Theoretically, cosmo-localism draws strongly from Bauwen’s (2006) long held argument that in today’s networked world, our economies falsely treat immaterial resources (knowledge / designs) as if they were scarce through restrictive global intellectual property regimes, and treat material resources (minerals, soils, water) as if they were abundant. Instead, Bauwens argues that immaterial resources can be shared at close to zero cost, boosting global knowledge and design capabilities, while material resources need true costings in the context of global to local sustainability challenges.
This can be extended through cosmopolitan theory, whereby a global justice imperative is applied to the heritage of the world’s knowledge and designs. If, as Hayden proposes (Hayden, 2004, p. 70) ‘all human beings have equal moral standing within a single world community’ the global design commons should be a human right, critical in addressing poverty, sustainability challenges, addressing social challenges and empowering grassroots enterprise and entrepreneurship. And likewise in the context of global citizenship it is our responsibility to extend, support and protect our global knowledge commons.
Secondly, cosmopolitan theory also posits the idea that, as we belong to a global community that shares the same global future (e.g. climate change will affect different nationalities differently – but all will be affected), we need to create new transnational governance structures and regimes that will ensure our global mutual wellbeing (Held 2005). This second strand puts forward the need for political projects to ensure the protection of global commons. In this way, we need transnational governance structures that protect and extend global knowledge and design commons, as a key pillar in addressing our shared sustainability challenges.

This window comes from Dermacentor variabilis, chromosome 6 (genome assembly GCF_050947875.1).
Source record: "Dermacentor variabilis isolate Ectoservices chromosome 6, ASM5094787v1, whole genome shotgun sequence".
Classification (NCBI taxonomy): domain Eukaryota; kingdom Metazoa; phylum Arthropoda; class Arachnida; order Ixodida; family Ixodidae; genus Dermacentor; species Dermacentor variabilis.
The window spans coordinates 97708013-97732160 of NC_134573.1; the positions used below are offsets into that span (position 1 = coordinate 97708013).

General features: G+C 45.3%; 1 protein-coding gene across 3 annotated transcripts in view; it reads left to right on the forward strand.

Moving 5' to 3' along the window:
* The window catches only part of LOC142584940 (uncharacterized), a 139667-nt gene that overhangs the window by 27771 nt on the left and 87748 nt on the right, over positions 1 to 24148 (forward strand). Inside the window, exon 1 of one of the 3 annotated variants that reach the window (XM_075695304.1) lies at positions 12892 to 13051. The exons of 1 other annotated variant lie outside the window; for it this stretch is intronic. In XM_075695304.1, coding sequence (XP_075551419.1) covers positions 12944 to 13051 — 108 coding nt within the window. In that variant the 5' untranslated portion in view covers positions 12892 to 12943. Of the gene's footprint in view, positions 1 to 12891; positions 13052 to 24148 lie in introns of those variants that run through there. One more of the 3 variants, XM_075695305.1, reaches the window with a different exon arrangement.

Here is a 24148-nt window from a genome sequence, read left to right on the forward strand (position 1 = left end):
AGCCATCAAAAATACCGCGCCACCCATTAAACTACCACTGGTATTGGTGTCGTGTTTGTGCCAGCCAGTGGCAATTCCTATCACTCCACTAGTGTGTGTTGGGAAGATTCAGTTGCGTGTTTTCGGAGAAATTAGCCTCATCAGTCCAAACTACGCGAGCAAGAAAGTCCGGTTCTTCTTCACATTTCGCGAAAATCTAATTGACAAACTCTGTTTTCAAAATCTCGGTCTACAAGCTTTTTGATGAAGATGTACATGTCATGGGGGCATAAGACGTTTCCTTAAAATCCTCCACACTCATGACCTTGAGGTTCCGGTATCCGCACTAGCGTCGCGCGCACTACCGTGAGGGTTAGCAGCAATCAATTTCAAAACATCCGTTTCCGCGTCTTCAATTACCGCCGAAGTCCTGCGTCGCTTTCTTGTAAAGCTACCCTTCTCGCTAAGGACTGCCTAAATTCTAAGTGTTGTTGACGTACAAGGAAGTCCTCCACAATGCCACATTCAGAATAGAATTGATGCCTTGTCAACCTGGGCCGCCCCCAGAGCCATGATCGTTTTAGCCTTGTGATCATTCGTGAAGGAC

Finally, cosmo-localism draws from, but also critiques and extends relocalization theory. Relocalization advocates argue for the need to eliminate imported goods and relocalize trade and production for a variety of reasons (Hines 2002; Cavanagh and Mander, 2003). First, because of transport costs and associated high carbon / environmental footprints, secondly the need to decouple from what is seen as an unstable, volatile and predatory global capitalist market system, and finally as a way to prepare for what is seen as an inevitable energy descent (the end of fossil fuels) and deal with the effects of climate change. They also argue relocalizing economies (e.g. through sharing systems) can build community solidarity, knowledge and rebalance the effects of consumer homogeneity by cultivating local culture and connection, making communities more resilient (Norberg-Hodge, 1992).
As a counterpoint, I argue that we have emerged into a global knowledge laboratory, where millions of communities are experimenting with change initiatives and sustainability efforts, and that we need to leverage off each other’s experiments and successes, often applying one community’s innovations into a new context. Decoupling from a global knowledge / design commons would therefore be fundamentally detrimental to the very goals of localized sustainability efforts. A relocalization which does not draw from a global knowledge and design commons and which is relegated to only local knowledge can at best produce ‘life boat’ relocalization and at worst will not produce basic sufficiency. Secondly, the systems and structures that allow for a healthy subsidiarity (devolution of power to the local) are mediated at state levels, nationally and through global trade regimes, and therefore the very goals implicit in the relocalization agenda require political and social action at national and transnational scales.
In this next section I discuss the critical drivers of change enabling the potential for cosmo-localism: